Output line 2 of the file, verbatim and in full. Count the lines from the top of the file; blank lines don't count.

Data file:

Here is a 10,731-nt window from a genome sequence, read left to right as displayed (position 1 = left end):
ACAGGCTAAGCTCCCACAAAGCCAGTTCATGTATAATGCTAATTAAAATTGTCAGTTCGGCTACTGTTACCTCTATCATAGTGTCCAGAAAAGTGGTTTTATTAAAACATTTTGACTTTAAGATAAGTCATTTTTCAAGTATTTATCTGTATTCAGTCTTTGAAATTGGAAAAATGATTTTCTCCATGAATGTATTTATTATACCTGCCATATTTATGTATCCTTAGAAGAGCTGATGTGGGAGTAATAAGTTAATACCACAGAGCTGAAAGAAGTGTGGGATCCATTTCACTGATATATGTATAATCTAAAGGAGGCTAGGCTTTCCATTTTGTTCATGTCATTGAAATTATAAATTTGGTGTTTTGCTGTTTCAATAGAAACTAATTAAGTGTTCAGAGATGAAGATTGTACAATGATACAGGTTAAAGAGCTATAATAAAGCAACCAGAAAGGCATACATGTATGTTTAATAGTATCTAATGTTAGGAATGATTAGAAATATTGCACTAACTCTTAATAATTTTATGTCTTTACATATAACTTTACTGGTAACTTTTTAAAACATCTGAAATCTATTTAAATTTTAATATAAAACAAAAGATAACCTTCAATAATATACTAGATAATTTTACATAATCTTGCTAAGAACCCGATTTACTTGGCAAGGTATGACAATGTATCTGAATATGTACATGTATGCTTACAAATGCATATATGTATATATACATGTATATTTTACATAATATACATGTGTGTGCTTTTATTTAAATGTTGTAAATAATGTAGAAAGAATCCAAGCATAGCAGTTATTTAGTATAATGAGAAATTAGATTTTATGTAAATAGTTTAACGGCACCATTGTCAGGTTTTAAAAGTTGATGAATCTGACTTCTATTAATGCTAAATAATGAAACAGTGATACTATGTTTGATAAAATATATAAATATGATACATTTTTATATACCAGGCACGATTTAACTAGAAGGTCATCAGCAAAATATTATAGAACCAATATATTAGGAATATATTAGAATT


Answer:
ACAGGCTAAGCTCCCACAAAGCCAGTTCATGTATAATGCTAATTAAAATTGTCAGTTCGGCTACTGTTACCTCTATCATAGTGTCCAGAAAAGTGGTTTTATTAAAACATTTTGACTTTAAGATAAGTCATTTTTCAAGTATTTATCTGTATTCAGTCTTTGAAATTGGAAAAATGATTTTCTCCATGAATGTATTTATTATACCTGCCATATTTATGTATCCTTAGAAGAGCTGATGTGGGAGTAATAAGTTAATACCACAGAGCTGAAAGAAGTGTGGGATCCATTTCACTGATATATGTATAATCTAAAGGAGGCTAGGCTTTCCATTTTGTTCATGTCATTGAAATTATAAATTTGGTGTTTTGCTGTTTCAATAGAAACTAATTAAGTGTTCAGAGATGAAGATTGTACAATGATACAGGTTAAAGAGCTATAATAAAGCAACCAGAAAGGCATACATGTATGTTTAATAGTATCTAATGTTAGGAATGATTAGAAATATTGCACTAACTCTTAATAATTTTATGTCTTTACATATAACTTTACTGGTAACTTTTTAAAACATCTGAAATCTATTTAAATTTTAATATAAAACAAAAGATAACCTTCAATAATATACTAGATAATTTTACATAATCTTGCTAAGAACCCGATTTACTTGGCAAGGTATGACAATGTATCTGAATATGTACATGTATGCTTACAAATGCATATATGTATATATACATGTATATTTTACATAATATACATGTGTGTGCTTTTATTTAAATGTTGTAAATAATGTAGAAAGAATCCAAGCATAGCAGTTATTTAGTATAATGAGAAATTAGATTTTATGTAAATAGTTTAACGGCACCATTGTCAGGTTTTAAAAGTTGATGAATCTGACTTCTATTAATGCTAAATAATGAAACAGTGATACTATGTTTGATAAAATATATAAATATGATACATTTTTATATACCAGGCACGATTTAACTAGAAGGTCATCAGCAAAATATTATAGAACCAATATATTAGGAATATATTAGAATT